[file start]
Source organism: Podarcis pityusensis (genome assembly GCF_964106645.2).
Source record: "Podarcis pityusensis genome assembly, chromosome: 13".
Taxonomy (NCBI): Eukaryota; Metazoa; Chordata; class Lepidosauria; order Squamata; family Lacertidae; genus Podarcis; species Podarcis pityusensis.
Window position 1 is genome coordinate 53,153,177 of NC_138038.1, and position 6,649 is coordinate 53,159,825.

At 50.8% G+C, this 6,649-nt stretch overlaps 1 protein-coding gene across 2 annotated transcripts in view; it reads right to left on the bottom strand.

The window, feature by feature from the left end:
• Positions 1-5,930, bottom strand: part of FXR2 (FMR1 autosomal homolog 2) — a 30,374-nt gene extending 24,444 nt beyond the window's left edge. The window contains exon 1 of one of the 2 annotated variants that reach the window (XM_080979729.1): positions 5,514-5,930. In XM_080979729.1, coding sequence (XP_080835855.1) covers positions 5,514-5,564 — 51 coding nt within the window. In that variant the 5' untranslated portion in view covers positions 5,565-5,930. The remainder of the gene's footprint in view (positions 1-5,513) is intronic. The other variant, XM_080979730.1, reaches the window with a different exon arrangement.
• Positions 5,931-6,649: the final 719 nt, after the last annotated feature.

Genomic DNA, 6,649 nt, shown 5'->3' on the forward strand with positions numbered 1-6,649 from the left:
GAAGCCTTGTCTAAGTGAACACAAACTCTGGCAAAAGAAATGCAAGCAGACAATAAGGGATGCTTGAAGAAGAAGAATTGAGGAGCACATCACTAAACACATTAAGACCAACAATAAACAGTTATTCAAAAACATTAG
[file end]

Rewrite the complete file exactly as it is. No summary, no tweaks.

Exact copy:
Source organism: Podarcis pityusensis (genome assembly GCF_964106645.2).
Source record: "Podarcis pityusensis genome assembly, chromosome: 13".
Taxonomy (NCBI): Eukaryota; Metazoa; Chordata; class Lepidosauria; order Squamata; family Lacertidae; genus Podarcis; species Podarcis pityusensis.
Window position 1 is genome coordinate 53,153,177 of NC_138038.1, and position 6,649 is coordinate 53,159,825.

At 50.8% G+C, this 6,649-nt stretch overlaps 1 protein-coding gene across 2 annotated transcripts in view; it reads right to left on the bottom strand.

The window, feature by feature from the left end:
• Positions 1-5,930, bottom strand: part of FXR2 (FMR1 autosomal homolog 2) — a 30,374-nt gene extending 24,444 nt beyond the window's left edge. The window contains exon 1 of one of the 2 annotated variants that reach the window (XM_080979729.1): positions 5,514-5,930. In XM_080979729.1, coding sequence (XP_080835855.1) covers positions 5,514-5,564 — 51 coding nt within the window. In that variant the 5' untranslated portion in view covers positions 5,565-5,930. The remainder of the gene's footprint in view (positions 1-5,513) is intronic. The other variant, XM_080979730.1, reaches the window with a different exon arrangement.
• Positions 5,931-6,649: the final 719 nt, after the last annotated feature.

Genomic DNA, 6,649 nt, shown 5'->3' on the forward strand with positions numbered 1-6,649 from the left:
GAAGCCTTGTCTAAGTGAACACAAACTCTGGCAAAAGAAATGCAAGCAGACAATAAGGGATGCTTGAAGAAGAAGAATTGAGGAGCACATCACTAAACACATTAAGACCAACAATAAACAGTTATTCAAAAACATTAG